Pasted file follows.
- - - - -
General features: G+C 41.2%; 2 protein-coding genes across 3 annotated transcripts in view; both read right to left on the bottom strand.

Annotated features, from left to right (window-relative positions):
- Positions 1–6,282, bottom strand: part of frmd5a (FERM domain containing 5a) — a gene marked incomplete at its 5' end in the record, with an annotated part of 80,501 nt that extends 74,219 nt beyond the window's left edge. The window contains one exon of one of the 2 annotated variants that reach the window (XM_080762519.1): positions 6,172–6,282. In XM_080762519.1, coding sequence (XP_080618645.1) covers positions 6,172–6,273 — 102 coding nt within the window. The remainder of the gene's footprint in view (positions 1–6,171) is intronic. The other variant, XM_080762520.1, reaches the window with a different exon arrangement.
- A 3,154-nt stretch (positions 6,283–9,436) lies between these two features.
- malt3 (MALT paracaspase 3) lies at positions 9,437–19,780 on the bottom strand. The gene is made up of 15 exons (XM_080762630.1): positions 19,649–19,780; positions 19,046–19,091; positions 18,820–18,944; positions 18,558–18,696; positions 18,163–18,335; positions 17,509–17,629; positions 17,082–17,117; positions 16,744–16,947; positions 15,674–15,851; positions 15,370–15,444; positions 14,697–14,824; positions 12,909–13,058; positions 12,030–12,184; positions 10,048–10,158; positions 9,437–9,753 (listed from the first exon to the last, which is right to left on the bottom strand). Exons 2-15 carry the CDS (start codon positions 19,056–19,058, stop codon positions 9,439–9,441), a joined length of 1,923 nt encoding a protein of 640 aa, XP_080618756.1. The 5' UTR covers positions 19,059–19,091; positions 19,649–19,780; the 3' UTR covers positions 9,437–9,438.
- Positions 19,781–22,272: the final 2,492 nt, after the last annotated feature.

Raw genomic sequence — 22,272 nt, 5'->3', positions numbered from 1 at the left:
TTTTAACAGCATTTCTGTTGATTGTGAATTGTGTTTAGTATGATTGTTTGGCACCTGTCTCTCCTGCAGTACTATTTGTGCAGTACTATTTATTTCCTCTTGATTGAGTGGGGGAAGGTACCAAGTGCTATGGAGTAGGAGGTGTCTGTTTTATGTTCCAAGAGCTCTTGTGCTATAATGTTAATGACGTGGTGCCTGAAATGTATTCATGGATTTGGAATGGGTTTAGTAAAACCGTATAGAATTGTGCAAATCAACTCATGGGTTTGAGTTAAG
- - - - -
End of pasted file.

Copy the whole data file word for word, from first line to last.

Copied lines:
General features: G+C 41.2%; 2 protein-coding genes across 3 annotated transcripts in view; both read right to left on the bottom strand.

Annotated features, from left to right (window-relative positions):
- Positions 1–6,282, bottom strand: part of frmd5a (FERM domain containing 5a) — a gene marked incomplete at its 5' end in the record, with an annotated part of 80,501 nt that extends 74,219 nt beyond the window's left edge. The window contains one exon of one of the 2 annotated variants that reach the window (XM_080762519.1): positions 6,172–6,282. In XM_080762519.1, coding sequence (XP_080618645.1) covers positions 6,172–6,273 — 102 coding nt within the window. The remainder of the gene's footprint in view (positions 1–6,171) is intronic. The other variant, XM_080762520.1, reaches the window with a different exon arrangement.
- A 3,154-nt stretch (positions 6,283–9,436) lies between these two features.
- malt3 (MALT paracaspase 3) lies at positions 9,437–19,780 on the bottom strand. The gene is made up of 15 exons (XM_080762630.1): positions 19,649–19,780; positions 19,046–19,091; positions 18,820–18,944; positions 18,558–18,696; positions 18,163–18,335; positions 17,509–17,629; positions 17,082–17,117; positions 16,744–16,947; positions 15,674–15,851; positions 15,370–15,444; positions 14,697–14,824; positions 12,909–13,058; positions 12,030–12,184; positions 10,048–10,158; positions 9,437–9,753 (listed from the first exon to the last, which is right to left on the bottom strand). Exons 2-15 carry the CDS (start codon positions 19,056–19,058, stop codon positions 9,439–9,441), a joined length of 1,923 nt encoding a protein of 640 aa, XP_080618756.1. The 5' UTR covers positions 19,059–19,091; positions 19,649–19,780; the 3' UTR covers positions 9,437–9,438.
- Positions 19,781–22,272: the final 2,492 nt, after the last annotated feature.

Raw genomic sequence — 22,272 nt, 5'->3', positions numbered from 1 at the left:
TTTTAACAGCATTTCTGTTGATTGTGAATTGTGTTTAGTATGATTGTTTGGCACCTGTCTCTCCTGCAGTACTATTTGTGCAGTACTATTTATTTCCTCTTGATTGAGTGGGGGAAGGTACCAAGTGCTATGGAGTAGGAGGTGTCTGTTTTATGTTCCAAGAGCTCTTGTGCTATAATGTTAATGACGTGGTGCCTGAAATGTATTCATGGATTTGGAATGGGTTTAGTAAAACCGTATAGAATTGTGCAAATCAACTCATGGGTTTGAGTTAAG